Busted: Sufjan Stevens
Busted Halo discusses faith's place in art and the public market with one of America's most adventurous singer-songwriters.
In the world of popular music there is perhaps no genre that is more suspicious of Christian faith than indie rock. Having grown out the late 70s punk movement that rejected most traditional ideologies in favor of unfettered personal expression, the independent music scene remains (at least philosophically) defined by its skepticism for mainstream culture and its outsider status in the world of corporate music conglomerates.
Quite possibly the first self-identified Christian to make significant inroads to the usually hostile scene, Sufjan Stevens has earned listeners through his meticulously crafted compositions and pointedly descriptive narratives. The ornately arranged, quasi orchestral folk-pop of 2003’s Michigan (his first in a planned series of 50 albums dedicated to each state in the Union) was an unexpected revelation, so much so that its follow-up, an album of deeply spiritual themes and Biblical allusions entitled Seven Swans was similarly well received.
By 2005, his Illinois was the indie press’ consensus choice for the most distinguished album of the year, winning the inaugural New Pantheon Award and earning raves from tastemakers and hipsters alike. In a genre where integrity and conviction are the signposts for credibility, Stevens has proven himself to be a rare artist, one whose faith is integral to his music but only one of the many diverse threads that inform his distinctively conceptual patchwork. His latest release, a 21-song, 73-minute set of outtakes from Illinois entitled The Avalanche is a stunning reminder of an artist whose music has the power to transcend even the most divisive terms.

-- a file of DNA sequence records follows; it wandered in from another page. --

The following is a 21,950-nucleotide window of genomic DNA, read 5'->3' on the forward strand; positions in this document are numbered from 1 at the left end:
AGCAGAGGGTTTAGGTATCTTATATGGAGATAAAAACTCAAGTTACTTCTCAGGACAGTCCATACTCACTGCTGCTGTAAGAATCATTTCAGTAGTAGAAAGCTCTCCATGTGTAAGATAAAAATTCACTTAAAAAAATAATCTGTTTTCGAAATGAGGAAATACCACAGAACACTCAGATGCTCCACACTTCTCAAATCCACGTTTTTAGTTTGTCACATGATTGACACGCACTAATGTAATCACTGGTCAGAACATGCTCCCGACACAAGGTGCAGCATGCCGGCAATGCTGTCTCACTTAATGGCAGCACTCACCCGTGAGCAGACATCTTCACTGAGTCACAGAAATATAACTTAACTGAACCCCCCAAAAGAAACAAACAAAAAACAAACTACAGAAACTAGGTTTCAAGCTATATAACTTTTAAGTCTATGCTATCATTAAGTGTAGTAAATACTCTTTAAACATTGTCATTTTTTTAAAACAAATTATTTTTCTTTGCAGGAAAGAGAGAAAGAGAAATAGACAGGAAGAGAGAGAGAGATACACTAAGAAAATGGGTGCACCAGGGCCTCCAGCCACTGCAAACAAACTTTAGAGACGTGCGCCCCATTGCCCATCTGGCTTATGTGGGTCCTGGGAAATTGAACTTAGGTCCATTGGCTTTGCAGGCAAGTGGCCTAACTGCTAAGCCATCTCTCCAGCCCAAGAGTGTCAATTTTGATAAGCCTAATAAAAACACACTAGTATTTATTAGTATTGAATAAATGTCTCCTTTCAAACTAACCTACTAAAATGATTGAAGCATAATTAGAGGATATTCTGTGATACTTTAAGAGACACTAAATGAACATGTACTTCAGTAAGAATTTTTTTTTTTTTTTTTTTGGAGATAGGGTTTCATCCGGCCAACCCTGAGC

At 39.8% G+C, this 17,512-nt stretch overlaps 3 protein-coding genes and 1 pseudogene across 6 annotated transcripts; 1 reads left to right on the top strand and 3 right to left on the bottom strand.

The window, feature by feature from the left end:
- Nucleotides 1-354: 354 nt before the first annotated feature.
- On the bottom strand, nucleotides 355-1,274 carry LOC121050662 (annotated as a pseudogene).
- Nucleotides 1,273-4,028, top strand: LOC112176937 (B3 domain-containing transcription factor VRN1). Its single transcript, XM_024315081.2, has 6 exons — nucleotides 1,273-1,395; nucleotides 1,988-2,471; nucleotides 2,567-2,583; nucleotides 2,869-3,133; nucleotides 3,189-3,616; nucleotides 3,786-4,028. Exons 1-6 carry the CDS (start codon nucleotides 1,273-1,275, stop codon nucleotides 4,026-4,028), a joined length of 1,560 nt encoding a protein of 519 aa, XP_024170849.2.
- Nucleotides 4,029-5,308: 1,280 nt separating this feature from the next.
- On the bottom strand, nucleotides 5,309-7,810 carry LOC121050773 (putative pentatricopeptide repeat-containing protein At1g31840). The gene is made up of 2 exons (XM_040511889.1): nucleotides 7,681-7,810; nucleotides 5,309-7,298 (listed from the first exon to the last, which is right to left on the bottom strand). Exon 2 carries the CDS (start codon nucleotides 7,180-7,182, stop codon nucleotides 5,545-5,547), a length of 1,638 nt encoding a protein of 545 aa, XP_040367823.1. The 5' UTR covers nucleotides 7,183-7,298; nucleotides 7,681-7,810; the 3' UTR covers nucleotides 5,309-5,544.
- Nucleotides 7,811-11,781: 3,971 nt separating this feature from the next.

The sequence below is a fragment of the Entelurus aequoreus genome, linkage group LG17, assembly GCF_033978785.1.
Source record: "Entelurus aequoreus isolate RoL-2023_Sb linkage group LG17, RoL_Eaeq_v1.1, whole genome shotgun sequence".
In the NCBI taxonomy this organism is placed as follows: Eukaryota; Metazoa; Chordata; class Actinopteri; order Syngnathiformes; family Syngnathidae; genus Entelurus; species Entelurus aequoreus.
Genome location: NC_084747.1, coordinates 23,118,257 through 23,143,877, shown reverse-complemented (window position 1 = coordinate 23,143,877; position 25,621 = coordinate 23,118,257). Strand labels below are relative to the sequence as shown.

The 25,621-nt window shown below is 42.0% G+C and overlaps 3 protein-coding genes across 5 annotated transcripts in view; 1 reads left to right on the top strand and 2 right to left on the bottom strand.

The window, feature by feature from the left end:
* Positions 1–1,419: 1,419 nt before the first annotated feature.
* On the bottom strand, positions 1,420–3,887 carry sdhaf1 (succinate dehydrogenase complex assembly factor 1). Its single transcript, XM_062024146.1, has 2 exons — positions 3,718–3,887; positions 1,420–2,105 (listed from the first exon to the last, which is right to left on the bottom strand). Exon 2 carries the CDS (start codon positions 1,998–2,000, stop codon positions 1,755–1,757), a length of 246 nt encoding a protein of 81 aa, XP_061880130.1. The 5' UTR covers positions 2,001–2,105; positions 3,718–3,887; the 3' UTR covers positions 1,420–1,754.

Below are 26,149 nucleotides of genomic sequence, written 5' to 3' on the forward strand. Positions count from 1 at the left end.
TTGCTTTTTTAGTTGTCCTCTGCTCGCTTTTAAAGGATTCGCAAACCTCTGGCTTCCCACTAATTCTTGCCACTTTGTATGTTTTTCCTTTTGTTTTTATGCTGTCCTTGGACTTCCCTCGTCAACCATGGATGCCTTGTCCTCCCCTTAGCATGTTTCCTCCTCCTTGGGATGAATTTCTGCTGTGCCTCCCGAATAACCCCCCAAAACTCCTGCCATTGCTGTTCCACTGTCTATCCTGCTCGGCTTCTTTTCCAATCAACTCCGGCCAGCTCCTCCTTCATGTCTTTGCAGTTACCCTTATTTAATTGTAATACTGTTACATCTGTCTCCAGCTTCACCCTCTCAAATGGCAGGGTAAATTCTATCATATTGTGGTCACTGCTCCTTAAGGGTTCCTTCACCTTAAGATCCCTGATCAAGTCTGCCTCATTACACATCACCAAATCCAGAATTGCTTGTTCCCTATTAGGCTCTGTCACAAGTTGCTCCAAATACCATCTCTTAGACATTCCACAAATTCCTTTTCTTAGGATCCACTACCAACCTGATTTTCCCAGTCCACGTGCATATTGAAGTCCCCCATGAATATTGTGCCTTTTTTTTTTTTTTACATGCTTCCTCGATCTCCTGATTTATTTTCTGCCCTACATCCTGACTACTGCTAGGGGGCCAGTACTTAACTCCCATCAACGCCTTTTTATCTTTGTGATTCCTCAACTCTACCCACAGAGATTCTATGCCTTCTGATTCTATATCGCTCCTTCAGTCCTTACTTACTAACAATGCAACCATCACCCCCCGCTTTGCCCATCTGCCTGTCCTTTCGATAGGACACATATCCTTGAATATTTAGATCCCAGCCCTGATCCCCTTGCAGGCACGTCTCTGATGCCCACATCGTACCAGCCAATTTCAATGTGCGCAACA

Busted Halo: Do you find that as your profile has risen with things like Illinois that you don’t have to explain your faith in every interview?
Sufjan Stevens: Um…yeah, people don’t really ask about that, partly because my publicist, Daniel, asked people not to ask me about it. And maybe at some point people become comfortable with the terminology. I’m not sure. I also think that it has become clear that I have a lot more to talk about musically than just my relationship with God, even though that’s evident in everything that I do, everything that I write about. It’s not something that I want to enter into a dialogue with in the press.
BH: Do you think it’s the sort of thing where people finally realized that you don’t have an agenda with your faith?
SS: Maybe. Yeah. I just wonder if, initially, that kind of thing brings out all kinds of prejudices and misconceptions and fears about religion and fears about an ideology that might be different from their own, and the curiosity about how does one reckon with that in a modern pluralistic world. In my vantage point, there is no conflict in that at all. And I think maybe there’s generally a kind of reconciliation with the fact that you can believe in a divine power, believe in God, and live in a modern enlightened world.
BH: I read a quote from you once where you said that if you had known that Seven Swans was going to be listened to by so many people, you wouldn’t have been so explicit in the Biblical allusions and things like that. Do you still feel that way?